Before you purchase your child’ s backpack, there are some things you should consider. While backpacks are one of the most convenient and popular ways to carry books and school supplies, an overloaded and/or improperly worn backpack may be injuring your child.
Injury can occur when a child, in trying to adapt to a heavy load, uses faulty postures such as arching the back, bending forward, twisting, or leaning to one side. These postural adaptations can cause improper spinal alignment and cause the muscles to work harder, leading to strain and fatigue. This leaves the neck, shoulders, and back more vulnerable to injury.
A study in 2001 at a private, pre-kindergarten-through-9th grade school found that postural changes, particularly excessive forward head posture, are magnified when the backpack weighs more than 10 to 15 percent of the student's bodyweight. The postural imbalances appeared to be most significant with pre-pubescent female students. Another study conducted in 2003, found that college-aged students also were affected by disproportionate weight and improper use of backpacks, although not as significantly as with the younger students. Some tips for safe backpack use include:
- Wear both straps. Using only one strap causes one side of the body to bear the majority of the weight of the backpack, causing a poorly aligned, asymmetrical posture.
- Put on and remove backpacks without excessive twisting.
- Wear the backpack over the strongest mid-back muscles. It should rest evenly in the middle of the back. Shoulder straps should be adjusted to allow the child to put on and take off the backpack without difficulty and to permit free movement of the arms. Straps should not be too loose, and the backpack should not extend below the low back.
- Lighten the load. Keep the load at 10 to15 percent or less of the child's bodyweight. Carry only those items that are required for the day (some children have an extra set of books at home). Organize the contents of the backpack by placing the heaviest items closest to the back.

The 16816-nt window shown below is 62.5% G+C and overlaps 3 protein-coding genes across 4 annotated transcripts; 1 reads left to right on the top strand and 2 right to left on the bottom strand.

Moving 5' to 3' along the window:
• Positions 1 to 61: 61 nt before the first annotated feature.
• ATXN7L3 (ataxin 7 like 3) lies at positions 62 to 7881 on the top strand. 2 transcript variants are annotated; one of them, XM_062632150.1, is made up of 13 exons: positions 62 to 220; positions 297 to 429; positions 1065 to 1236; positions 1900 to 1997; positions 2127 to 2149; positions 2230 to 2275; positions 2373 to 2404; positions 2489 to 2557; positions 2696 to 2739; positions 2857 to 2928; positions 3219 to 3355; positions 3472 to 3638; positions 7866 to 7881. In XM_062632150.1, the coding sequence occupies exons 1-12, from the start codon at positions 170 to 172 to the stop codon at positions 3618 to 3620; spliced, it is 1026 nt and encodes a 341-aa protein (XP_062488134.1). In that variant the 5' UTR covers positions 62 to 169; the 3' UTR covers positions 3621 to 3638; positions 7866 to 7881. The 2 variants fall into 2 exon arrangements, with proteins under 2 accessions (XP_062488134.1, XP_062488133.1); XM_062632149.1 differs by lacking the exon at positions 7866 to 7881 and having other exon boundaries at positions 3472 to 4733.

- Encourage activity. Children who are active tend to have better muscle flexibility and strength, which makes it easier to carry a backpack.
When selecting a new backpack, choose features that enhance safety and comfort. Some things to look for include a padded back, wide, padded shoulder straps instead of narrow straps, hip and chest belts to transfer some of the backpack weight from the back and shoulders to the hips and torso, multiple compartments to better distribute the weight in the backpack, and ease access to the contents, and reflective material to enhance visibility of the child to drivers at night.
Backpacks with wheels are a good option for younger students who do not change classes or need to go up and down stairs frequently. However, there are precautions to take with "rolling backpacks" as well. Be sure that the extended handle is long enough so that the child is not forced to twist and bend, and that the wheels are sufficiently large so that the backpack doesn't shake or topple.
Parents and children can avoid injury by recognizing the following warning signs that the backpack is too heavy:
- Change in posture when wearing the backpack;
- Struggling when putting on or taking off the backpack;
- Pain when wearing the backpack;
- Tingling or numbness in arms and legs, mostly arms; or
- Red marks on the shoulders.
Also keep these tips in mind when carrying camping backpacks, purses, laptop bags, duffel bags, etc. Simple changes now can prevent injuries and avoid trips to my office!